The Wild Feathers rolled into the 9:30 Club with a full head of steam, on the next-to-last stop of their 2014 work-a-holic tour. Showing no signs of burn out from relentless touring, the boys exuded a cocksure confidence and took the full-house crowd for a ride through rock, blues, country and folk, exhibiting the swagger of men who have come into their own, solidly sure of their strengths, and, echoing Tom Petty, not backing down. Ricky Young, Joel King, Taylor Burns, Preston Wimberly, and Ben Dumas demonstrated why this band deserves your attention. Welcome to the melting pot.
Next up was "Backwoods Company," the lead-off track to their 2013 self-titled debut. The message to the crowd was clear; hang on, you're in for a ride, and the band is in the driver's seat. One thing about these road dogs; they are a guitar band with excellent harmony vocals.
The Feathers are young musicians with old, deep roots. I first saw them on Guitar Center Sessions with Nic Harcourt. I turned the show on, listened to three songs, and immediately went to Amazon to order the cd. Their influences are all the basic ingredients of an American gumbo that is properly spiced; Freddie King, Levon Helm, Tom Petty, The Allman Brothers, The Byrds (circa Sweethearts of the Rodeo), and Dylan. When you hear good vocal harmonies on disc, you hope that the tracks haven't been "sweetened" too much, that the artists can actually reproduce that sound live. No one at the 9:30 felt let down.
Throughout the night, the guys worked almost every song on the debut record, as well as some choice covers, including Led Zeppelin's "Hey, Hey, What Can I Do." What was most noticeable was the strength of each performance. While the Guitar Center Sessions show was good in its own way, the force projected from the stage at the 9:30 Club said these guys had honed their act, they knew who they were, and if you didn't, well, they weren't apologizing.
In between songs, Ricky Young thanked the crowd, which he noted was, "a good bit larger," than the last time they played here. During the course of the fifteen-song set, the group debuted two gorgeous new numbers, though no titles were given. Young let slip that the group was going into the studio in the new year to record, to the raucous approval of the audience.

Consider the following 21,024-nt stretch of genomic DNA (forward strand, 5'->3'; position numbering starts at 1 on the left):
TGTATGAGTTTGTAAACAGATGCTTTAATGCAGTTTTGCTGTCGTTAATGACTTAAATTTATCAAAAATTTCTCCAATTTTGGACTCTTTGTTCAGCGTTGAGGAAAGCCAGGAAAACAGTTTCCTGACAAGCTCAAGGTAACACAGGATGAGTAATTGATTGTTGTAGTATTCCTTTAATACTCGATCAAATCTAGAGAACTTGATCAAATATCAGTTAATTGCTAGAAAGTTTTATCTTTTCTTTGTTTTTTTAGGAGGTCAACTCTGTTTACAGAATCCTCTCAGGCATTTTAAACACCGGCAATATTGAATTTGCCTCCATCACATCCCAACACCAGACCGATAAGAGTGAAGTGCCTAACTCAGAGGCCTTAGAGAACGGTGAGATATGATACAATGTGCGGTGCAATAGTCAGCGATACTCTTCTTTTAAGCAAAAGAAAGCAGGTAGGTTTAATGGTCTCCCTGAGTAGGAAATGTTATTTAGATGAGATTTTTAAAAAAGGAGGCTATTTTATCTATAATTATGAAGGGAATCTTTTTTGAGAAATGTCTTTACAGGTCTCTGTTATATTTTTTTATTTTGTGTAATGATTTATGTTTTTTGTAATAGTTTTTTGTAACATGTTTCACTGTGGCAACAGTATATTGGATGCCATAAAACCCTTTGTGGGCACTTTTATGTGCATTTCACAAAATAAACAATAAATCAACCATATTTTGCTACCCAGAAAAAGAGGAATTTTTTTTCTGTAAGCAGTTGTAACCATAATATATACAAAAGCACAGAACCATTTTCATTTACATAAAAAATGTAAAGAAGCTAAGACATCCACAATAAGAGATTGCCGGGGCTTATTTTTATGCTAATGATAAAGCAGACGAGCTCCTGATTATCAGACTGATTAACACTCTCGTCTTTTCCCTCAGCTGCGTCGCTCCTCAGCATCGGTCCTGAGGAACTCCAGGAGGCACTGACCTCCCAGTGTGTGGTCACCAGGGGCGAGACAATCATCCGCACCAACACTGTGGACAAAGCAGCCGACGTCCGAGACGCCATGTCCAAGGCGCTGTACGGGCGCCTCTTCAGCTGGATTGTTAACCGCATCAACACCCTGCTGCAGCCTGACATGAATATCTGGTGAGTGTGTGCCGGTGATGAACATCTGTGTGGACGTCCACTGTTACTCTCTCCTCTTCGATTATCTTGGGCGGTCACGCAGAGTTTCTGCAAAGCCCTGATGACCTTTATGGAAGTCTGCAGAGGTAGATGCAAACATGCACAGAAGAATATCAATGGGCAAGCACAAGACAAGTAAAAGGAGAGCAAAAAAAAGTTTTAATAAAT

Joel King, on bass, along with Ben Dumas on drums, provided the solid underpinning the group needed, creating a sturdy framework for the guitar and pedal steel fireworks that fostered a festive atmosphere for a crowd that needed its own Independance Day, a break from the work week, pre-Thanksgiving, and bursting on the edge of an approaching winter. As if that was not enough, Wimberly's pedal steel on "Kitchen Breeze" bordered on the holy and the sublime.
This is particularly noted on "Left My Woman," a country-rock song detailing the frustration of a musician who is out of money and has to go back on the road, leaving behind his lover, On the TV program, the song is heartfelt and earnest. Months of performing have turned that mellow ache into a full-blown anthem, replete with the obligatory part where the band pauses while the audience sings the chorus back to them, before the guys on stage pick it back up and drive it home and into the audience's collective memory.
Due to the horrible DC traffic I missed the opening act, Apache Relay, and all but the last two songs by the second act, Desert Noises. Throughout the evening The Wild Feathers' classic rock and country (they have opened for Willie Nelson and Dylan several times) kept me yearning for a coda along the lines of "Will The Circle Be Unbroken." Again the Feathers did not disappoint. For the encore they brought out all of the members of both opening acts and launched into a soaring version of "The Weight." They couldn't have ended the night more perfectly. Get to the studio boys, we're waiting on the next one.